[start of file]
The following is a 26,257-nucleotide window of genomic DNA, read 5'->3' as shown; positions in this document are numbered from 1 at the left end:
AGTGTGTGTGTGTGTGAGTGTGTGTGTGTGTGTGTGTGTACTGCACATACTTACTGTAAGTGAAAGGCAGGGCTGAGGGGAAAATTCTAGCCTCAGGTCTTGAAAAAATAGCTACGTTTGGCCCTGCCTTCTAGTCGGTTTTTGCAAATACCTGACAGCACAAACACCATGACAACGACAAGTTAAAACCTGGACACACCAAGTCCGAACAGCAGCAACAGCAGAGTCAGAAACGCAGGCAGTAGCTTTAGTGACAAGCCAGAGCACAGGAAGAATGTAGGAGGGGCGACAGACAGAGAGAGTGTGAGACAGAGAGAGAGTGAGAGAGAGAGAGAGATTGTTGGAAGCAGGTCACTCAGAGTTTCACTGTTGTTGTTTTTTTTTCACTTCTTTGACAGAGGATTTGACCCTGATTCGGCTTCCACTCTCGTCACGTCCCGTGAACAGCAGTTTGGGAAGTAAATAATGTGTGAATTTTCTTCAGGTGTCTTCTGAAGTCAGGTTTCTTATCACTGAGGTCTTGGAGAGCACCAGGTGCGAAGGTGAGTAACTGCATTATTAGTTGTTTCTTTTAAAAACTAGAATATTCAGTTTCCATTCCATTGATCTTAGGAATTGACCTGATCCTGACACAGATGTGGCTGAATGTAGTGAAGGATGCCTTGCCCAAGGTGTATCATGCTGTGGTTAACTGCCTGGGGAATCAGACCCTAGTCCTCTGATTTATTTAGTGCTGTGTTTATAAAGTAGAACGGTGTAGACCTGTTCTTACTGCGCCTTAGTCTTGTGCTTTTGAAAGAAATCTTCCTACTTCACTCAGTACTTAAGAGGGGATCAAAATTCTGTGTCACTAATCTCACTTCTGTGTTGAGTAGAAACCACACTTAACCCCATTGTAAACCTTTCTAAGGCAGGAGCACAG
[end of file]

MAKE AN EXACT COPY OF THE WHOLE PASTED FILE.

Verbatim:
The following is a 26,257-nucleotide window of genomic DNA, read 5'->3' as shown; positions in this document are numbered from 1 at the left end:
AGTGTGTGTGTGTGTGAGTGTGTGTGTGTGTGTGTGTGTACTGCACATACTTACTGTAAGTGAAAGGCAGGGCTGAGGGGAAAATTCTAGCCTCAGGTCTTGAAAAAATAGCTACGTTTGGCCCTGCCTTCTAGTCGGTTTTTGCAAATACCTGACAGCACAAACACCATGACAACGACAAGTTAAAACCTGGACACACCAAGTCCGAACAGCAGCAACAGCAGAGTCAGAAACGCAGGCAGTAGCTTTAGTGACAAGCCAGAGCACAGGAAGAATGTAGGAGGGGCGACAGACAGAGAGAGTGTGAGACAGAGAGAGAGTGAGAGAGAGAGAGAGATTGTTGGAAGCAGGTCACTCAGAGTTTCACTGTTGTTGTTTTTTTTTCACTTCTTTGACAGAGGATTTGACCCTGATTCGGCTTCCACTCTCGTCACGTCCCGTGAACAGCAGTTTGGGAAGTAAATAATGTGTGAATTTTCTTCAGGTGTCTTCTGAAGTCAGGTTTCTTATCACTGAGGTCTTGGAGAGCACCAGGTGCGAAGGTGAGTAACTGCATTATTAGTTGTTTCTTTTAAAAACTAGAATATTCAGTTTCCATTCCATTGATCTTAGGAATTGACCTGATCCTGACACAGATGTGGCTGAATGTAGTGAAGGATGCCTTGCCCAAGGTGTATCATGCTGTGGTTAACTGCCTGGGGAATCAGACCCTAGTCCTCTGATTTATTTAGTGCTGTGTTTATAAAGTAGAACGGTGTAGACCTGTTCTTACTGCGCCTTAGTCTTGTGCTTTTGAAAGAAATCTTCCTACTTCACTCAGTACTTAAGAGGGGATCAAAATTCTGTGTCACTAATCTCACTTCTGTGTTGAGTAGAAACCACACTTAACCCCATTGTAAACCTTTCTAAGGCAGGAGCACAG